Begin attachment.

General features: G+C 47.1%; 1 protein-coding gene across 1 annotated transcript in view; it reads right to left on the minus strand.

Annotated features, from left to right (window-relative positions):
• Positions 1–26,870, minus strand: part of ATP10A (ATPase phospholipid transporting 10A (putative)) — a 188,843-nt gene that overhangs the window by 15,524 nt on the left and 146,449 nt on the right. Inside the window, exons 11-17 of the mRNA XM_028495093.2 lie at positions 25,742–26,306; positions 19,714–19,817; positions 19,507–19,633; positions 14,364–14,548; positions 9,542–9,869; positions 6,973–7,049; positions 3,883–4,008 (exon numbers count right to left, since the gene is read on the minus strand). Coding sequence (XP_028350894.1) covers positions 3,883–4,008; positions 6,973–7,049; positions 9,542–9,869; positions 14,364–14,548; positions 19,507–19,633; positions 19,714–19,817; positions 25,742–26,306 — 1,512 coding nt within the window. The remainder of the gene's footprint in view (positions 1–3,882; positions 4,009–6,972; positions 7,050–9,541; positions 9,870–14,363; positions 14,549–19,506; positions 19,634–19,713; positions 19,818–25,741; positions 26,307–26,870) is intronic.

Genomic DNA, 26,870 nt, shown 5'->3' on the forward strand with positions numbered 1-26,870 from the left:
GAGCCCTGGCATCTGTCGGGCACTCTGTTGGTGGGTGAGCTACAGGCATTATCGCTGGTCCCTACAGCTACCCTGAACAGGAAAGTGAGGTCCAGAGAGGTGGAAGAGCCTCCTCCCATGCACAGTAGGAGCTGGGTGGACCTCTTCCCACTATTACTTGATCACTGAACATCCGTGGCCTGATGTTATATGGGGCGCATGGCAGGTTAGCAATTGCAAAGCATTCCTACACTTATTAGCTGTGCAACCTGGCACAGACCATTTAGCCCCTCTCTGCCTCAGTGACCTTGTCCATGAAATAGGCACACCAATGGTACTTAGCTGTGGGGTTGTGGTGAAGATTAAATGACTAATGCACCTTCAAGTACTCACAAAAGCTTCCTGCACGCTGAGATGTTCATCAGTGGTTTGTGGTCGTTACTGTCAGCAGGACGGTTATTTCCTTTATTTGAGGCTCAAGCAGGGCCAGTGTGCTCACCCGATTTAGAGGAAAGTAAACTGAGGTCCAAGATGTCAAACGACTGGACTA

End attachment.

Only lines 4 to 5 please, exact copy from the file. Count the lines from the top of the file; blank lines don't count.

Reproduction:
Genomic DNA, 26,870 nt, shown 5'->3' on the forward strand with positions numbered 1-26,870 from the left:
GAGCCCTGGCATCTGTCGGGCACTCTGTTGGTGGGTGAGCTACAGGCATTATCGCTGGTCCCTACAGCTACCCTGAACAGGAAAGTGAGGTCCAGAGAGGTGGAAGAGCCTCCTCCCATGCACAGTAGGAGCTGGGTGGACCTCTTCCCACTATTACTTGATCACTGAACATCCGTGGCCTGATGTTATATGGGGCGCATGGCAGGTTAGCAATTGCAAAGCATTCCTACACTTATTAGCTGTGCAACCTGGCACAGACCATTTAGCCCCTCTCTGCCTCAGTGACCTTGTCCATGAAATAGGCACACCAATGGTACTTAGCTGTGGGGTTGTGGTGAAGATTAAATGACTAATGCACCTTCAAGTACTCACAAAAGCTTCCTGCACGCTGAGATGTTCATCAGTGGTTTGTGGTCGTTACTGTCAGCAGGACGGTTATTTCCTTTATTTGAGGCTCAAGCAGGGCCAGTGTGCTCACCCGATTTAGAGGAAAGTAAACTGAGGTCCAAGATGTCAAACGACTGGACTA